Murphy acknowledged that “Our generation has either created many of the fractures, or, at a minimum, has failed to mend them.  The challenge of your generation,” he said, “is akin to piecing together a giant jigsaw puzzle that’s been dropped out of the box onto the floor. 

“The voids need to be filled. The dissent brooked, but compromise achieved. The fractures mended.  The common ground found. 

“There is no question it can be done,” Murphy said. “There is also no question that the world will continue to change.  President Kennedy said, ‘Change is the law of life.’  The questions are:  what is the path to a better place, who will lead us there, and how will you fit in?  Will you lead…or will you follow?”

Murphy reminded the graduates, “For all of the time and energy we focus on top-down leadership, from presidents to popes, history will tell you that the most profound and lasting change comes from individuals, from the streets. Rosa Parks wasn’t an elected official when she stood her ground on the bus in Montgomery on December 1, 1955.  The East Germans who gathered on October 9, 1989 in Leipzig had no idea that 70,000 would march that night.  The fruit vendor in Sidi Bouzid, Tunisia, who took his own life on December 17, 2010 out of frustration with the authorities, never expected he would set a new course in the Arab world.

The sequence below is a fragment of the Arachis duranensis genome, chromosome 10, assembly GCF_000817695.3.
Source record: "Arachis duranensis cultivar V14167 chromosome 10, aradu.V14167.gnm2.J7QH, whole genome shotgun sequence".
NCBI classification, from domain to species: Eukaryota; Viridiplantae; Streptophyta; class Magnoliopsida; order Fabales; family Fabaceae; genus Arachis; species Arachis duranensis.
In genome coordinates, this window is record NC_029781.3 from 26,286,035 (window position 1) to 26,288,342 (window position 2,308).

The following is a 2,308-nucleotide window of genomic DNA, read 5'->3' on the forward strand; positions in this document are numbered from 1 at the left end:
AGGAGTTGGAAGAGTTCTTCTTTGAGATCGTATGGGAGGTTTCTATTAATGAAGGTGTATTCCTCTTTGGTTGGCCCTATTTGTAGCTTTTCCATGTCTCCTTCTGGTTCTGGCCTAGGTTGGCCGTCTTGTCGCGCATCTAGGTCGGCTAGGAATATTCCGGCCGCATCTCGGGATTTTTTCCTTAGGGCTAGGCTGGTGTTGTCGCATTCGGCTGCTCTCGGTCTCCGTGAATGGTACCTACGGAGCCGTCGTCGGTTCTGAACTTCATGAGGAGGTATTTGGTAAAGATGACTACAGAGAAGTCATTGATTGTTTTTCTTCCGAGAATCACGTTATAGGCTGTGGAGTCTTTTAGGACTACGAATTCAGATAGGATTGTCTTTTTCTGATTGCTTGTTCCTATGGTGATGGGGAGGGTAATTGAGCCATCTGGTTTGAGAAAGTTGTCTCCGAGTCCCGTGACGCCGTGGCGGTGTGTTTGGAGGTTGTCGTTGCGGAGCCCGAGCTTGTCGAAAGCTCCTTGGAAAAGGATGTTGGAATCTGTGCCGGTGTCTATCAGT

“And so, while your world today is very different from our world then, the power of the individual to change the world is undiminished,” Murphy said. “If you accept the premise that  the world is in pieces and the strength of the individual rages on, there are leadership opportunities for your class and generation as never before.”

He advised the class to “view this moment in history – and your ability to shape a better outcome – as the chance of a lifetime, and rise up.  

“I suggest you start leading in practical, local and tangible ways.  I’d focus less on battling high flying ideology and far more on 'walking in the other guy’s shoes.' 

Murphy gave some specific suggestions, including: “Live in a neighborhood or a town with people who don’t look like you; If you go to church, visit a mosque this quarter and a temple the next.  Or vice versa. If you’re liberal, watch Fox News once a week.  If you’re conservative, watch MSNBC.

“One of the biggest mistakes I made in life was hanging around too many people for too long who were too much like me," Murphy said.  “If your life revolves around the same old posse, you’re going to have a hard time leading the change we need.  Be safe, but don’t be timid.  Take some risk,” he advised.

He also reminded the class to “tend to your friendships and, make time for your family, particularly for your parents and grandparents… They are not always there when you get around to it.  Take the time.